History has given gin a bit of a bad rap. In 18th-century England, as Eater explains in its history of the spirit, gin’s rising popularity among the lower classes and easy accessibility — for a while, it was even cheaper than beer
by RedRock — made it a scapegoat for all kinds of social problems: “Gin quickly and uniquely became associated with poverty, extreme drunkenness, madness, death, and inferiority.” (Some historians say its nickname, “mother’s ruin,” is a reference to the family instability that too much gin-drinking caused.)
The “Gin Craze,” as that period came to be known, died down toward the middle of the century with the introduction of new regulations, but even a few hundred years later and an ocean away, gin still hasn’t managed to entirely shake off its unsavory reputation: Folk wisdom still holds that “gin drunk” is a synonym for “mean drunk,” or “sad drunk,” or really any kind of emotional, undesirable state of inebriation.
Here’s the thing, though: ‘Gin drunk’ isn’t real. Neither is the idea that whiskey turns you angry, or the stereotype of tequila is the ultimate bad-decision juice. Plenty of people think of alcohol as a sort of personality-management tool — you may turn to X liquor when you want to be the liveliest version of yourself, or steer clear of Y drink if you want to avoid sulking in a corner of the bar — but the resulting effect is more a product of your own psyche than a result of the specific type of booze you’re drinking. Here are some things to know about the drinking myth that just won’t die.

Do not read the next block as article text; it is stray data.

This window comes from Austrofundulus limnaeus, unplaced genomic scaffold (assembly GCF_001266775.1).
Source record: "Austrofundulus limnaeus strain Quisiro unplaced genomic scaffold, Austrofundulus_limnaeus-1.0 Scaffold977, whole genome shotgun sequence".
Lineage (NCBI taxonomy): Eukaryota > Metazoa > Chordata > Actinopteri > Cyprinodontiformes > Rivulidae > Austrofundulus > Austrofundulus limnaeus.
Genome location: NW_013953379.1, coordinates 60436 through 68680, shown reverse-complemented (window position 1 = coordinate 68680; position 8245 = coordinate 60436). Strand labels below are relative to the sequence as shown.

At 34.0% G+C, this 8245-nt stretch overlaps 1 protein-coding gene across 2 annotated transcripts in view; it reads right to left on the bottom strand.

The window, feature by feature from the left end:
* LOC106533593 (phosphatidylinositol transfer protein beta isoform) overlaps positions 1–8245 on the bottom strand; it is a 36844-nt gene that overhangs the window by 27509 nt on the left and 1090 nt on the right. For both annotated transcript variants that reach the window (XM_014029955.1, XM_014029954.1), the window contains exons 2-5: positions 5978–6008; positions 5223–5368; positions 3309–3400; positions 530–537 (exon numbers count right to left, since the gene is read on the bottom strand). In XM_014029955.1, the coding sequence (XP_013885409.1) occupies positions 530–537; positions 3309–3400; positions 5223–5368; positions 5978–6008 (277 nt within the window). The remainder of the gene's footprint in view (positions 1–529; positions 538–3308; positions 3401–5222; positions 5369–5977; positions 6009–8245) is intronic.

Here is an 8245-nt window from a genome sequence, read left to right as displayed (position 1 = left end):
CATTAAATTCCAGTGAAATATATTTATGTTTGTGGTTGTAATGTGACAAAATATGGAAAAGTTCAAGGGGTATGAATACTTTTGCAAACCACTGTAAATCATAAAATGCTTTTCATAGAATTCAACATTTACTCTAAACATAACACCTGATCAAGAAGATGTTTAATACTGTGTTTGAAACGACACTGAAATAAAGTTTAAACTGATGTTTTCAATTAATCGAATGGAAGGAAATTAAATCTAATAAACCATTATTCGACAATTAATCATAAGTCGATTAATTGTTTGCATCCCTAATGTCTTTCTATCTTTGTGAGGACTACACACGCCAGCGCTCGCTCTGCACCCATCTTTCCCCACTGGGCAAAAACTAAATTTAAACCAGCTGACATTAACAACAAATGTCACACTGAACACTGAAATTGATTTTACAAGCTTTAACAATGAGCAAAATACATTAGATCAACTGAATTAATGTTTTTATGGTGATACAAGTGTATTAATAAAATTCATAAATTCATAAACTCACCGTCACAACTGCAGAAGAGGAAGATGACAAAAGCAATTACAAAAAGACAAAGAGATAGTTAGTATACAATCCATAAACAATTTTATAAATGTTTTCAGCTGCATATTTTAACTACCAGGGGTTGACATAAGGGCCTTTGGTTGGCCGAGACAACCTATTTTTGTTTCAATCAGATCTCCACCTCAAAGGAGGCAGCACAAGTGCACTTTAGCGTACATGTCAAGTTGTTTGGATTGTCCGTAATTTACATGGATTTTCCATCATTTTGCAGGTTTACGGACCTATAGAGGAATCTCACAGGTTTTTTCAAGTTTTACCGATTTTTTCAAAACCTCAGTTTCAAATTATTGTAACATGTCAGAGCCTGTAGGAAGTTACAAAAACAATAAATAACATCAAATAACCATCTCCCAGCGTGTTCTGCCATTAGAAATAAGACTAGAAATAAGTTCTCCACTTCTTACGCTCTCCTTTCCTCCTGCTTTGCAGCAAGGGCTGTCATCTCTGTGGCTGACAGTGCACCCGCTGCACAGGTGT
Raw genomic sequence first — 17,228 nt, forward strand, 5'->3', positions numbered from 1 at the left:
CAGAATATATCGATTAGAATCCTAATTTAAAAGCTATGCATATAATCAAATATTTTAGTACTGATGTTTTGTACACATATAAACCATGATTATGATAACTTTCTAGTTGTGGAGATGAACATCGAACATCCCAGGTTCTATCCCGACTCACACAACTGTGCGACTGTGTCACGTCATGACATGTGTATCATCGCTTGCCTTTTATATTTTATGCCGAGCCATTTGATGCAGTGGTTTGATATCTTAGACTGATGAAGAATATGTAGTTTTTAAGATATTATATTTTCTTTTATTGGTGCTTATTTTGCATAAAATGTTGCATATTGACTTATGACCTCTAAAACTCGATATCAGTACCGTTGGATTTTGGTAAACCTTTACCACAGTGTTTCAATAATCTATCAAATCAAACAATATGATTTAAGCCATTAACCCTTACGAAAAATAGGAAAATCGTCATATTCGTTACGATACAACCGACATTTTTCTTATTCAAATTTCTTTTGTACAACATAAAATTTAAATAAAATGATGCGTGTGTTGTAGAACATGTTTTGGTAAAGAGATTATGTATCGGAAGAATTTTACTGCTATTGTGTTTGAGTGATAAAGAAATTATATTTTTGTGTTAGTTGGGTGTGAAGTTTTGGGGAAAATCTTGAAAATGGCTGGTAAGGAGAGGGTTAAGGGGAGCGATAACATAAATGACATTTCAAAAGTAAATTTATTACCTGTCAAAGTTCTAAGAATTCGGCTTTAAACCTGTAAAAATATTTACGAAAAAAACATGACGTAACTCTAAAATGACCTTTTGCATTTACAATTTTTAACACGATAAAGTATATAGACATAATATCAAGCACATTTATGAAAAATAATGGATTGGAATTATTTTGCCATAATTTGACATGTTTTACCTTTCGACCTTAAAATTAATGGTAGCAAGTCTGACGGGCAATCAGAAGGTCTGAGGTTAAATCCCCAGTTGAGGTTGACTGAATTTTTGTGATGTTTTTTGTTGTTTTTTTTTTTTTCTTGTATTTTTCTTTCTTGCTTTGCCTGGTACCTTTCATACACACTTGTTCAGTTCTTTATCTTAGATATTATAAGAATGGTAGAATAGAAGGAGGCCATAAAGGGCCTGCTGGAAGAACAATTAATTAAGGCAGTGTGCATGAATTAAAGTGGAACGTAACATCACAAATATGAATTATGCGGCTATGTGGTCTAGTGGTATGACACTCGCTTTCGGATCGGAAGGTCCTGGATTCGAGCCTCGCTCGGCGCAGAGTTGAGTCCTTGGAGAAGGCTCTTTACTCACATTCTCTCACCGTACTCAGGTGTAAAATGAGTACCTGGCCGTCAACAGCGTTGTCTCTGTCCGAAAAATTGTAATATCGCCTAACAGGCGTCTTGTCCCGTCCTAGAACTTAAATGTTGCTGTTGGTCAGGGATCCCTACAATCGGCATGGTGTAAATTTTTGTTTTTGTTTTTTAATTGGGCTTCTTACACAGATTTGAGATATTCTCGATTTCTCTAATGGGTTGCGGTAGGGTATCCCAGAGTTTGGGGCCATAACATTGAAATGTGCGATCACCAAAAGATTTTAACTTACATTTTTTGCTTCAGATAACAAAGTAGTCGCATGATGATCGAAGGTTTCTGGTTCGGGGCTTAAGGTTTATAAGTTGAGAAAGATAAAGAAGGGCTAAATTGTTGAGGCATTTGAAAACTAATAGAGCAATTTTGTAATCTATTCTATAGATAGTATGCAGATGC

All alcohol is created equal — but the same can’t be said of all drinking sessions.
In the U.S., a standard drink is defined by the Centers for Disease Control as 14 grams of pure alcohol, the equivalent of about 12 ounces of beer, 8 ounces of malt liquor, 5 ounces of wine, or a single 1.5-ounce shot of hard liquor (though that definition varies pretty dramatically from country to country). Chemically, the alcohol in any one of those things is the same as the alcohol in any other — it’s all ethanol, and it works the same way whether you gulp it out of a shot glass or sip it from a bottle. As pharmacologist Paul Clayton has put it to the Guardian: “Fundamentally, alcohol is alcohol whichever way you slice it.”
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